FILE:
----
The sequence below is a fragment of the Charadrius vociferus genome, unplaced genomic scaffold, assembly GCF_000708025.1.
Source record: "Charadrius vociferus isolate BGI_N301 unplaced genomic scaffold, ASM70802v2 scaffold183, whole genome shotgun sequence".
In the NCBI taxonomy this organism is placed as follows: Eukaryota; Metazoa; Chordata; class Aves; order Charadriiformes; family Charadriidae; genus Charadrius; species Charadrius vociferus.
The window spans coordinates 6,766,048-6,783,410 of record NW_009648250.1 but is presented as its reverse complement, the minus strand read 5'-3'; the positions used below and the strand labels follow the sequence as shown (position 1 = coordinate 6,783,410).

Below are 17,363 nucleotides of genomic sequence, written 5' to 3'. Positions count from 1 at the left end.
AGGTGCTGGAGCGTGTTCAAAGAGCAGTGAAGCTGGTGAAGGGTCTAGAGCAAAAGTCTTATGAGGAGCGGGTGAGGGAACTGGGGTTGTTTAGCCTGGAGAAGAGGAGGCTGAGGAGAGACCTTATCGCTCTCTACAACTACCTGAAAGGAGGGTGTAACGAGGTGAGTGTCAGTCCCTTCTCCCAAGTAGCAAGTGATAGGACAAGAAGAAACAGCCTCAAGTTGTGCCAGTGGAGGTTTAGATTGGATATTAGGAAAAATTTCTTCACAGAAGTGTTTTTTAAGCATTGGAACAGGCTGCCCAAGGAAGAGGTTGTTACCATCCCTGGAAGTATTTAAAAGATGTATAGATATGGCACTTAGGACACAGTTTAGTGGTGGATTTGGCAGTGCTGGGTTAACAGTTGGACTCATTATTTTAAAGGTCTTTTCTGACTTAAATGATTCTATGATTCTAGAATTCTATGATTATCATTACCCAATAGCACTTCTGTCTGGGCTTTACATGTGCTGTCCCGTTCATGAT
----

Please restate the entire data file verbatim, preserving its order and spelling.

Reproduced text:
The sequence below is a fragment of the Charadrius vociferus genome, unplaced genomic scaffold, assembly GCF_000708025.1.
Source record: "Charadrius vociferus isolate BGI_N301 unplaced genomic scaffold, ASM70802v2 scaffold183, whole genome shotgun sequence".
In the NCBI taxonomy this organism is placed as follows: Eukaryota; Metazoa; Chordata; class Aves; order Charadriiformes; family Charadriidae; genus Charadrius; species Charadrius vociferus.
The window spans coordinates 6,766,048-6,783,410 of record NW_009648250.1 but is presented as its reverse complement, the minus strand read 5'-3'; the positions used below and the strand labels follow the sequence as shown (position 1 = coordinate 6,783,410).

Below are 17,363 nucleotides of genomic sequence, written 5' to 3'. Positions count from 1 at the left end.
AGGTGCTGGAGCGTGTTCAAAGAGCAGTGAAGCTGGTGAAGGGTCTAGAGCAAAAGTCTTATGAGGAGCGGGTGAGGGAACTGGGGTTGTTTAGCCTGGAGAAGAGGAGGCTGAGGAGAGACCTTATCGCTCTCTACAACTACCTGAAAGGAGGGTGTAACGAGGTGAGTGTCAGTCCCTTCTCCCAAGTAGCAAGTGATAGGACAAGAAGAAACAGCCTCAAGTTGTGCCAGTGGAGGTTTAGATTGGATATTAGGAAAAATTTCTTCACAGAAGTGTTTTTTAAGCATTGGAACAGGCTGCCCAAGGAAGAGGTTGTTACCATCCCTGGAAGTATTTAAAAGATGTATAGATATGGCACTTAGGACACAGTTTAGTGGTGGATTTGGCAGTGCTGGGTTAACAGTTGGACTCATTATTTTAAAGGTCTTTTCTGACTTAAATGATTCTATGATTCTAGAATTCTATGATTATCATTACCCAATAGCACTTCTGTCTGGGCTTTACATGTGCTGTCCCGTTCATGAT